Low-budget Irish comedies are a delight to watch. They are seeped in Irish tradition and folksy Irish humor. Of course, many comedies falls flat without any coherent plot. Kirk Jones’ “Waking Ned Devine” (1998) belongs to the smoothly entertaining kind and presents us an an detached community of aged characters seemingly free from the compunction to work, and easily tempted into impish alcoholism. It’s a melodrama with a hint of black humor and eventually an ambiguously moral story about duplicity and stealing.
The movie’s events takes place in a picturesque, tiny Irish village named ‘Tulaigh Mohr’ or ‘Tully More.’ There are 52 residents in this town. One day, two wily old men, Jackie O’ Shea (Ian Bannen) and Michael (DavidKelly) read in a paper that one of their fellow villagers has hit the lotto jackpot, worth nearly six million pounds. They are so excited. Jackie, his wife Annie (Flanagan) and Michael decides to find out who that lucky neighbor is. They look out for any polarities of sudden wealth among their friends. After scrutinizing the town’s frequent lottery ticket purchasers, Jackie comes to the conclusion that the winner must be Ned Devine.
But, Ned Devine is dead. He is dead right before the start of the film. He was sitting in front of his Television clutching the 6.8 million pound lottery ticket. A smile etched in his face, but he was dead of shock. We have to assume that his aged heart can’t take the pleasure passed through the Television set. The old duos find Ned and also notices that Ned has signed the ticket. A devious scheme forms in the mind of Jackie. They phone the lottery board and the lotto man (Brendan F. Dempsey) arrives to check out the winner’s credentials. The rest of the film is about Jackie and Michael’s guileful plan to extract the money and split it among the residents of village.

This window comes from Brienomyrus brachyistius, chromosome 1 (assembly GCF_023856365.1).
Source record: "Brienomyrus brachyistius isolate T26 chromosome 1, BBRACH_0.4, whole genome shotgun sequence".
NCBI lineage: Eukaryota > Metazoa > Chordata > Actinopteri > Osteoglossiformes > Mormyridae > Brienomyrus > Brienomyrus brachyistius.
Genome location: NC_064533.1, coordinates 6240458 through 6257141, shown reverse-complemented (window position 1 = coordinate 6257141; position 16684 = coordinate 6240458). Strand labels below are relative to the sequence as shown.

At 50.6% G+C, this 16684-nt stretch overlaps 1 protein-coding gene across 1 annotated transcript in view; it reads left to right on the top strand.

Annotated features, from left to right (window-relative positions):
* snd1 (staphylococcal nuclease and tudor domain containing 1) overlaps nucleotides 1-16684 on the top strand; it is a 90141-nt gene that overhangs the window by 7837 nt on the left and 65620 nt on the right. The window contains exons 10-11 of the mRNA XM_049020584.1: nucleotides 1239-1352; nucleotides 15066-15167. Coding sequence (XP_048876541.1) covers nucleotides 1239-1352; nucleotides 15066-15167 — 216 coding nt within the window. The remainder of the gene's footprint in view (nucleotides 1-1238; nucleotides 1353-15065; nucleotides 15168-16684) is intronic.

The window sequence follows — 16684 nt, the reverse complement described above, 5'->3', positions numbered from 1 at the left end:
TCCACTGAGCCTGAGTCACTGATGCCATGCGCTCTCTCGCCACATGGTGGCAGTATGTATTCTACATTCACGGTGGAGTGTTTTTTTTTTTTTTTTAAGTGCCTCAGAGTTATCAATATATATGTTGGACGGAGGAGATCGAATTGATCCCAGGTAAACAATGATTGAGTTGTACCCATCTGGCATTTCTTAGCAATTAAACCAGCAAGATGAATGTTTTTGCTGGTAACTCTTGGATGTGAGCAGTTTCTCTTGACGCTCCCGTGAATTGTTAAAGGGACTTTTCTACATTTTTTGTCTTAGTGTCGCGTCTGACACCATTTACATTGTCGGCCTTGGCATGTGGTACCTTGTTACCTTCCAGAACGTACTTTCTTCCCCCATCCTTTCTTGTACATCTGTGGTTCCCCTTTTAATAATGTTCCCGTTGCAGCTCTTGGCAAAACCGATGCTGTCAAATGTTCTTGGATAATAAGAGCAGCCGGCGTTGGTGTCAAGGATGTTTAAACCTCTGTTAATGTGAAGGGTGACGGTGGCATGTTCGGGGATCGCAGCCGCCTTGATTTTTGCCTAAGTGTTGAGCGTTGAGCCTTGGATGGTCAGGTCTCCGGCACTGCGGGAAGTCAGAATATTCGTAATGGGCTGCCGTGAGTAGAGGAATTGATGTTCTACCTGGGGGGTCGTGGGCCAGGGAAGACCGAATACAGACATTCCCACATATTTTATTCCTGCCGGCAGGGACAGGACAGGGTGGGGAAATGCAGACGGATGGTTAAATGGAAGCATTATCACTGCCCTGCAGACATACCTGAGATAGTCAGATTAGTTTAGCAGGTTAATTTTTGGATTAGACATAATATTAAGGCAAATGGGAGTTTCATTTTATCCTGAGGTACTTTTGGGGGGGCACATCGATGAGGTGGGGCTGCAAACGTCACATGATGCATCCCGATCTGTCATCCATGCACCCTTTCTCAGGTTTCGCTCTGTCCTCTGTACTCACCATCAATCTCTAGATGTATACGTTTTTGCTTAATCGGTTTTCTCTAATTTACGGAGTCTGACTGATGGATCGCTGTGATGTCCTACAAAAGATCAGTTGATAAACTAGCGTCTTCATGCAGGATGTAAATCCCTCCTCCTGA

“Waking Ned Devine” is an excursion into feel-goof territory. It doesn’t have any of the twentieth century idelogies and the people, here, revel in their own sheltered community values. The movie is often compared with British comedy “The Full Monty”, but it has none of the latter's socio-political complexity. The desperate attempts of these lovable rogues are rooted with greed, but somehow we care about their childlike innocence and goal. The reason why we care is the robust script filled with magical moments and success of the actors, especially Bannen and Kelly. The script doesn’t fall into the trap of being too clever. It stays simple and is braided with enough irony and charm. It stays away from being overly sentimental and even the melodramatic parts are tinted with sarcasm an humor.
The old pair, Jackie and Kelly, performed by Bannen and Kelly are infused with a wily determination. Whether skinny-dipping at a cove or riding a motorcycle , these guys exudes a energy that is of a teenager. The scrawny and wrinkled Kelly displays a great comic timing. Veteran Irish actor Bannen holds the center of the film with wit and dignity. Flannugan is charming as the no-nonsense, supportive wife of Jackie. Director Kirk Jones, a British ad film-maker, exhibits a under-stated control throughout the movie. He gets maximum out of the swooping passes over the huge fields. Jones’ selection of shots are beautiful to look at (shot in the historical village owned by Irish government) and shows a surprsing maturity for a debutant writer/film-maker.
“Waking Ned Devine” is not a laugh-out-loud film. It is a simply structured character study of a group of charming people who are worth spending the time with.
Rated PG for some nudity, language and thematic elements